Freestyle motocross has become a staple of extreme sports competitions. I’ve come to accept that a select group of highly talented and mildly insane individuals are capable of hurling their motorcycles through the air, flipping backwards, doing a fancy body maneuver and landing on two wheels. Then one day, I flipped the channel and saw all of this hullaballoo happening on a snowmobile. I was mesmerized. Who in their right mind, I thought, would think it was reasonable to launch a snowmobile off of a man made ramp, flip it over and land shiny side up? Apparently the same kind of people who partake in motocross, but who really like snow.
Since the first practical snowmobile was released in the mid 1950’s by the company that would later become Polaris, the sport, and the machines have come a long way. As the size and weight of snowmobiles decreased, the maneuverability of the machines was pushed to the limit by innovative, snow-loving thrill seekers.
Over the past decade “Extreme Snowmobiling” has begun to gain recognition as a legitimate sector of snowmobile recreation. While high flying tricks and daredevil stunts are often the first recollection that most people have of the sport, high level backcountry riding is also considered a form of extreme snowmobiling that offers accessibility to a larger sector of the snowmobile community.
Aerial tricks of the sport are performed off of man-made ramps similar to those used in motocross, or ramps built from snow and natural features in backcountry areas. Competitions are often held in popular winter resort destinations including Jackson Hole, Wyoming and Vail, Colorado. However, snow is a finicky medium. When Mother Nature doesn’t play along, competitions are often held in set courses on a soft dirt or grass surface. The backcountry arm of this extreme sport involves riding uncharted territory in snow laden areas throughout North America.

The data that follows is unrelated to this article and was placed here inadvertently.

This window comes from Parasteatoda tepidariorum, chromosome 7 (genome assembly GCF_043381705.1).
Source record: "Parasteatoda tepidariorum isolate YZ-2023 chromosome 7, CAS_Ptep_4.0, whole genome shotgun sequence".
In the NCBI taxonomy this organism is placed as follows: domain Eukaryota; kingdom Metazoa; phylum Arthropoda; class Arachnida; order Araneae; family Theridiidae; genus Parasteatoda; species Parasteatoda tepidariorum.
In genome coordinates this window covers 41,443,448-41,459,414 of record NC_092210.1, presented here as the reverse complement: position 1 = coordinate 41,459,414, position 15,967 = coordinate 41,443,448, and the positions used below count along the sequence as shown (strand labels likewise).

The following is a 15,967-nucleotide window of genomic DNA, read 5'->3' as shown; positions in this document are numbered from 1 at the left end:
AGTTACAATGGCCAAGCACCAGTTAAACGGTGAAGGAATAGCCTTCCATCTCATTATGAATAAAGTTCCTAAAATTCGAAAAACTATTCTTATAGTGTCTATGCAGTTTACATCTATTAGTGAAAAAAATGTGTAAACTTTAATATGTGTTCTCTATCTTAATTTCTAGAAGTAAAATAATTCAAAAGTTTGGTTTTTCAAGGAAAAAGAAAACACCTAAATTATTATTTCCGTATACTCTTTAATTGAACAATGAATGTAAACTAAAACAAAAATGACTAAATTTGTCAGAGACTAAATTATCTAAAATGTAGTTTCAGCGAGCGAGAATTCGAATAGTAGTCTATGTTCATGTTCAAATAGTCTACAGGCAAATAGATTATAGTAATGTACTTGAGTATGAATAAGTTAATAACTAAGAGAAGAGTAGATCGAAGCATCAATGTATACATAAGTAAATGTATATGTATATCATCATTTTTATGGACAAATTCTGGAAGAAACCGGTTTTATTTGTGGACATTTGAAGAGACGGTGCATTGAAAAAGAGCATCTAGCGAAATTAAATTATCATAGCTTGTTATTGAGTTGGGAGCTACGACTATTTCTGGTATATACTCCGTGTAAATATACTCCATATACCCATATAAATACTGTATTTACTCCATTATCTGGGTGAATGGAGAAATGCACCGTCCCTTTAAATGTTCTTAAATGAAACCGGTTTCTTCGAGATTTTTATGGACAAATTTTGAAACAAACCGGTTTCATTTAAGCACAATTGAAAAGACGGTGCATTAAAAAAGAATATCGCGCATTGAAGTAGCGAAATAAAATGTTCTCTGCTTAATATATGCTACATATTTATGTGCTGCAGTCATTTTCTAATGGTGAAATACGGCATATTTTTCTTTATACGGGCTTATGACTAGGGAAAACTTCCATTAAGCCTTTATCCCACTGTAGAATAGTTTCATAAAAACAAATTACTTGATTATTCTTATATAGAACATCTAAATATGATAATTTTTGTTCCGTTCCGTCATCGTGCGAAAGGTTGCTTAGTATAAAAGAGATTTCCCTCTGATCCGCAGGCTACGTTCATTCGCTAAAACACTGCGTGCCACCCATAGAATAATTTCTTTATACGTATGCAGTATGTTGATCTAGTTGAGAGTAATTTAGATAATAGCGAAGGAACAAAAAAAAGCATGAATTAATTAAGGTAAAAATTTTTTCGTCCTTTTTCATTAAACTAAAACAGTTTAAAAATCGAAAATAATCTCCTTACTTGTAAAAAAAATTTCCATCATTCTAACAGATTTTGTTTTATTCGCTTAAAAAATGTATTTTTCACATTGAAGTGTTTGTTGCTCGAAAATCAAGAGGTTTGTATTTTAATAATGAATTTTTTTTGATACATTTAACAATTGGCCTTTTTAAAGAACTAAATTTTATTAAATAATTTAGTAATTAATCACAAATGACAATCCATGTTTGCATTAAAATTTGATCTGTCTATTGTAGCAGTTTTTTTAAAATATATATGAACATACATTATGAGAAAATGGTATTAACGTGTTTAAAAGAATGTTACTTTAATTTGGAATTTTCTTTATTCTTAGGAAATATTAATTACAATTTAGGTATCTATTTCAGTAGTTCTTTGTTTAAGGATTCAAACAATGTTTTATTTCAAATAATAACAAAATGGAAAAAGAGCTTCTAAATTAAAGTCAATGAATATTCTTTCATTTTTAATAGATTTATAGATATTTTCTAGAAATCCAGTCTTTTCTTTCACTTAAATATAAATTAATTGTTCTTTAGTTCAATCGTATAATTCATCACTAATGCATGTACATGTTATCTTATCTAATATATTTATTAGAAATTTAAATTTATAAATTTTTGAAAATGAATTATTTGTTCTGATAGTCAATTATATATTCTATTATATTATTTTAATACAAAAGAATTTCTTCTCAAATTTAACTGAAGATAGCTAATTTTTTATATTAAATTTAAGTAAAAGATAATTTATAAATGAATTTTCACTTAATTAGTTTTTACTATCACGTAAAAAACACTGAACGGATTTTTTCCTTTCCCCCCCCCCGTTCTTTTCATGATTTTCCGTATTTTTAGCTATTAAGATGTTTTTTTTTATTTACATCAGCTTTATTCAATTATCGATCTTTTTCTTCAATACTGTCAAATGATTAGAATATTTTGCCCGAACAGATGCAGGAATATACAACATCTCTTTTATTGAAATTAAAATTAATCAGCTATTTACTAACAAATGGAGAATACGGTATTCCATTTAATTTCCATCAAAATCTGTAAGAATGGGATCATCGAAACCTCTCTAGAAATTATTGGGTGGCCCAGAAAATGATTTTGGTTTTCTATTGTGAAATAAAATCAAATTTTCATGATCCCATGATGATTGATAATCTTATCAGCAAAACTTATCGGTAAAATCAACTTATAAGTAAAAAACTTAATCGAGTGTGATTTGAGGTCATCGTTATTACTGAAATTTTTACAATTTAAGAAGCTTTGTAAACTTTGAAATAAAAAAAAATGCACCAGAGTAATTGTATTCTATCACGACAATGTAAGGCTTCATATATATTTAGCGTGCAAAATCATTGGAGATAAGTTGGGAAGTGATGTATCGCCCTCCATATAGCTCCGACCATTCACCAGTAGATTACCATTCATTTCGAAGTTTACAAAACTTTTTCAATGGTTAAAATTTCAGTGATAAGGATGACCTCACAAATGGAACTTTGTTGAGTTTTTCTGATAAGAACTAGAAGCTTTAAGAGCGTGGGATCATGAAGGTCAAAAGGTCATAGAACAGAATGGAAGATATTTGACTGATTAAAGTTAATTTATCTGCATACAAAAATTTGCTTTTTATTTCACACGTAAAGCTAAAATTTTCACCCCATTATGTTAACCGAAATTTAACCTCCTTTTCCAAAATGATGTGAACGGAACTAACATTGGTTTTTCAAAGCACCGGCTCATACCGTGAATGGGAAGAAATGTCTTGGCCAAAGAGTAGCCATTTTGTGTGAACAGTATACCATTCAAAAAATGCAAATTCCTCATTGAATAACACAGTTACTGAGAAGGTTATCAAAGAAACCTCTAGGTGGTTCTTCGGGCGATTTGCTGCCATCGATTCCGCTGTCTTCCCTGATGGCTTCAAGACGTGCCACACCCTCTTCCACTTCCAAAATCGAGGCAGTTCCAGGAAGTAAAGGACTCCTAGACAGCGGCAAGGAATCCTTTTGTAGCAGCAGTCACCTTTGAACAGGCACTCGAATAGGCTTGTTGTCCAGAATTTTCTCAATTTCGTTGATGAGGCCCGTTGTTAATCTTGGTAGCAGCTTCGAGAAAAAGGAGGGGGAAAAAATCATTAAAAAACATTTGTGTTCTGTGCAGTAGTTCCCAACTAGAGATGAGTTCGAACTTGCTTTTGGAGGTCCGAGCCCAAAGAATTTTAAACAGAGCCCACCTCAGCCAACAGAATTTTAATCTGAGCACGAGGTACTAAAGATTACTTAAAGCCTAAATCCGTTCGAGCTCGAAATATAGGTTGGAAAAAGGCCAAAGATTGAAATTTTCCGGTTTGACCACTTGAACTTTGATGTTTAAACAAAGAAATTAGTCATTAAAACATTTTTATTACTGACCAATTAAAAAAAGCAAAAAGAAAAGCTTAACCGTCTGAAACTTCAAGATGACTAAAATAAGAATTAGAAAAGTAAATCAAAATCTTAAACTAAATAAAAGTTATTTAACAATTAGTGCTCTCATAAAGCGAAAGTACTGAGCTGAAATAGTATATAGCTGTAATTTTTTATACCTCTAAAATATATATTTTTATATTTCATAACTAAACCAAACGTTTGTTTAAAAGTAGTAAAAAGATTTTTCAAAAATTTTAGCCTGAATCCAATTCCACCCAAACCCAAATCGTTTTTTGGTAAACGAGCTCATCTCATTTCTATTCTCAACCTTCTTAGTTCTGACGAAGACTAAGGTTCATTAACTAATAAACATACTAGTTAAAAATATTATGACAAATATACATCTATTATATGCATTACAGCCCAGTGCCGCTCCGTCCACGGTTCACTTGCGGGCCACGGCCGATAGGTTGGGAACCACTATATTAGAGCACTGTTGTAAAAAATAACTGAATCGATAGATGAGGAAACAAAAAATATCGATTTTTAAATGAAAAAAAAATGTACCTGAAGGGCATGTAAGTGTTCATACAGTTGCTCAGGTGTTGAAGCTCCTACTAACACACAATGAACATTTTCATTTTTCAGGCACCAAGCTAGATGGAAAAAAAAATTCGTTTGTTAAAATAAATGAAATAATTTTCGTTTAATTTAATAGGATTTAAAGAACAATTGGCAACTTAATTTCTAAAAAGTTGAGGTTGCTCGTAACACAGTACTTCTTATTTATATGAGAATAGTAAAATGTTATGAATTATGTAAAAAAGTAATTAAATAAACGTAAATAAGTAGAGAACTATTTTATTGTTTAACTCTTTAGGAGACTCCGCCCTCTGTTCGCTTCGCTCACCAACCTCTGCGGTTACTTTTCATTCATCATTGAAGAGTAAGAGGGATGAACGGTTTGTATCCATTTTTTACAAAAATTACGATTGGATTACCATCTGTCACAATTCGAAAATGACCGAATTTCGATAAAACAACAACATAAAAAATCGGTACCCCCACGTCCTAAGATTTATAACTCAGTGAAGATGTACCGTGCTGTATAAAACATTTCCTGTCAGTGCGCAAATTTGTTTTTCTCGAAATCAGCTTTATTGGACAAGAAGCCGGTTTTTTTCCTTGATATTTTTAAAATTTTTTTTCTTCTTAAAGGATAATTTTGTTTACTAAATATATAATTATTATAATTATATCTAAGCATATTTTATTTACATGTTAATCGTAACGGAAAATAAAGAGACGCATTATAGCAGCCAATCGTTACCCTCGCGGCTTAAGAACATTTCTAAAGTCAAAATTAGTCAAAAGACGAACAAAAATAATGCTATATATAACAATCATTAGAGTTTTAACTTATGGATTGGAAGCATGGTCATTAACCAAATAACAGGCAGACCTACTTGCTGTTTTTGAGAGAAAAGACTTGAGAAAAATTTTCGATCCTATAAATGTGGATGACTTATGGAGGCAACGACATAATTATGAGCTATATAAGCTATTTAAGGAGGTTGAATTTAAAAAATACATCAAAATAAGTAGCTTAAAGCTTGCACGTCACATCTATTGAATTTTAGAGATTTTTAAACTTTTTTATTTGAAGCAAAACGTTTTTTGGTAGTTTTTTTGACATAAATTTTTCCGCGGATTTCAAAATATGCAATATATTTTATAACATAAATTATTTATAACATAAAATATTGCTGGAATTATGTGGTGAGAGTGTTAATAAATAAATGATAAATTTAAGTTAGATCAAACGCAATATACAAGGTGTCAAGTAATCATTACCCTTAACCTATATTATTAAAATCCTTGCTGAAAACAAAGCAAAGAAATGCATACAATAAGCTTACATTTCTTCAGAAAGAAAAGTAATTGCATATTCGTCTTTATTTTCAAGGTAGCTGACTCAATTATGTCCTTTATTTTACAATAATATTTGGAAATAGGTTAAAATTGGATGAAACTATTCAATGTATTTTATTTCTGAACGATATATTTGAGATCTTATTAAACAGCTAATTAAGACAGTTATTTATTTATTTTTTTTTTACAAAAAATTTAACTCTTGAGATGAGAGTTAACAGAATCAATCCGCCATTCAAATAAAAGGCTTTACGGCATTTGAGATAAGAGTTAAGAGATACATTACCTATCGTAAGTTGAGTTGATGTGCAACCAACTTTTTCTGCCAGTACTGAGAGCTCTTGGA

Like many backcountry activities, however, extreme snowmobiling is not without controversy. Safety has become a major concern for many, as extreme hill climbing with sleds can cause a high avalanche risk when the proper precautions are ignored. A 2010 extreme competition in British Columbia left three people dead and more than thirty with serious injuries after new snow layered on top of ice broke free. The subsequent avalanche occurred in the midst of the annual competition after avalanche warnings were overlooked. Concerns have also been raised by environmental activists regarding the impact of the sport on pristine backcountry territory.
In the long run, despite the risks, it seems that extreme snowmobiling has established itself as an extreme sport that is here to stay. In order to ensure the viability of the sport and safety of riders, it’s of the utmost importance that snowmobile enthusiasts practice extreme riding responsibly while keeping mind of safety and respect for the land on which they ride. And although I know that it will never be me up there, flying through the crisp January air, I sure do have fun watching those other loons do it.